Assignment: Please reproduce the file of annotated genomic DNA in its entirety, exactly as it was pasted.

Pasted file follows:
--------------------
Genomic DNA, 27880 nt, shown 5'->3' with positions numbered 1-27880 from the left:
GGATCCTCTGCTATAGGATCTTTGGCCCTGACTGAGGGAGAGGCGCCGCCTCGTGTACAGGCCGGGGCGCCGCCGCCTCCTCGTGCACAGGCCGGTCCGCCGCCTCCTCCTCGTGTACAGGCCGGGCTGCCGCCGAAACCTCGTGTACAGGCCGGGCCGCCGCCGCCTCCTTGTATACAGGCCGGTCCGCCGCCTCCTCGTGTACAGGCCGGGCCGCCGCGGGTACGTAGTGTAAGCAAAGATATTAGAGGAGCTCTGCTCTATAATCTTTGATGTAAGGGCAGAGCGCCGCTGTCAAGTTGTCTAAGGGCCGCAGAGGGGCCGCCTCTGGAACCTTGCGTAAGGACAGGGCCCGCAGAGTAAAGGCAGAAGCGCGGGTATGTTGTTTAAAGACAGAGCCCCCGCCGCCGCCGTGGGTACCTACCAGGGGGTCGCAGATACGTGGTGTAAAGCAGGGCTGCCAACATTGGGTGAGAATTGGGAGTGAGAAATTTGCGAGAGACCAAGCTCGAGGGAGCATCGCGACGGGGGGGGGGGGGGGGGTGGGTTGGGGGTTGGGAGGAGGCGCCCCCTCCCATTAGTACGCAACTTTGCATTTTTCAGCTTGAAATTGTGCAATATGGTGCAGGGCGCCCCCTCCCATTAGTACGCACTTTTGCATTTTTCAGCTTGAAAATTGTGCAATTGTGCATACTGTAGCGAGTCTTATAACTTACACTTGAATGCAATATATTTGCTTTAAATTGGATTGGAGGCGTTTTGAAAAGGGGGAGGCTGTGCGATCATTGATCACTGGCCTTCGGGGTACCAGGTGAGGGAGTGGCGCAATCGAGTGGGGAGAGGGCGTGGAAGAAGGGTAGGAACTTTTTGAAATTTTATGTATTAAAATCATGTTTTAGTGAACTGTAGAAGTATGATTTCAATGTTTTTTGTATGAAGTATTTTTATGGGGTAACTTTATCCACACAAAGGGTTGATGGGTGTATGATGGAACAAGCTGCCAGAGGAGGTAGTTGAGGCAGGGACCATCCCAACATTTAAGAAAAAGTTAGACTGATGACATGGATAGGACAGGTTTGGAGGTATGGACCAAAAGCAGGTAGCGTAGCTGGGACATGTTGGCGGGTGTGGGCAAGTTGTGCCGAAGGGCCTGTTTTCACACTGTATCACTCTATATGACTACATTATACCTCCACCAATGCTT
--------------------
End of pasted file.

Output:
Genomic DNA, 27880 nt, shown 5'->3' with positions numbered 1-27880 from the left:
GGATCCTCTGCTATAGGATCTTTGGCCCTGACTGAGGGAGAGGCGCCGCCTCGTGTACAGGCCGGGGCGCCGCCGCCTCCTCGTGCACAGGCCGGTCCGCCGCCTCCTCCTCGTGTACAGGCCGGGCTGCCGCCGAAACCTCGTGTACAGGCCGGGCCGCCGCCGCCTCCTTGTATACAGGCCGGTCCGCCGCCTCCTCGTGTACAGGCCGGGCCGCCGCGGGTACGTAGTGTAAGCAAAGATATTAGAGGAGCTCTGCTCTATAATCTTTGATGTAAGGGCAGAGCGCCGCTGTCAAGTTGTCTAAGGGCCGCAGAGGGGCCGCCTCTGGAACCTTGCGTAAGGACAGGGCCCGCAGAGTAAAGGCAGAAGCGCGGGTATGTTGTTTAAAGACAGAGCCCCCGCCGCCGCCGTGGGTACCTACCAGGGGGTCGCAGATACGTGGTGTAAAGCAGGGCTGCCAACATTGGGTGAGAATTGGGAGTGAGAAATTTGCGAGAGACCAAGCTCGAGGGAGCATCGCGACGGGGGGGGGGGGGGGGGTGGGTTGGGGGTTGGGAGGAGGCGCCCCCTCCCATTAGTACGCAACTTTGCATTTTTCAGCTTGAAATTGTGCAATATGGTGCAGGGCGCCCCCTCCCATTAGTACGCACTTTTGCATTTTTCAGCTTGAAAATTGTGCAATTGTGCATACTGTAGCGAGTCTTATAACTTACACTTGAATGCAATATATTTGCTTTAAATTGGATTGGAGGCGTTTTGAAAAGGGGGAGGCTGTGCGATCATTGATCACTGGCCTTCGGGGTACCAGGTGAGGGAGTGGCGCAATCGAGTGGGGAGAGGGCGTGGAAGAAGGGTAGGAACTTTTTGAAATTTTATGTATTAAAATCATGTTTTAGTGAACTGTAGAAGTATGATTTCAATGTTTTTTGTATGAAGTATTTTTATGGGGTAACTTTATCCACACAAAGGGTTGATGGGTGTATGATGGAACAAGCTGCCAGAGGAGGTAGTTGAGGCAGGGACCATCCCAACATTTAAGAAAAAGTTAGACTGATGACATGGATAGGACAGGTTTGGAGGTATGGACCAAAAGCAGGTAGCGTAGCTGGGACATGTTGGCGGGTGTGGGCAAGTTGTGCCGAAGGGCCTGTTTTCACACTGTATCACTCTATATGACTACATTATACCTCCACCAATGCTT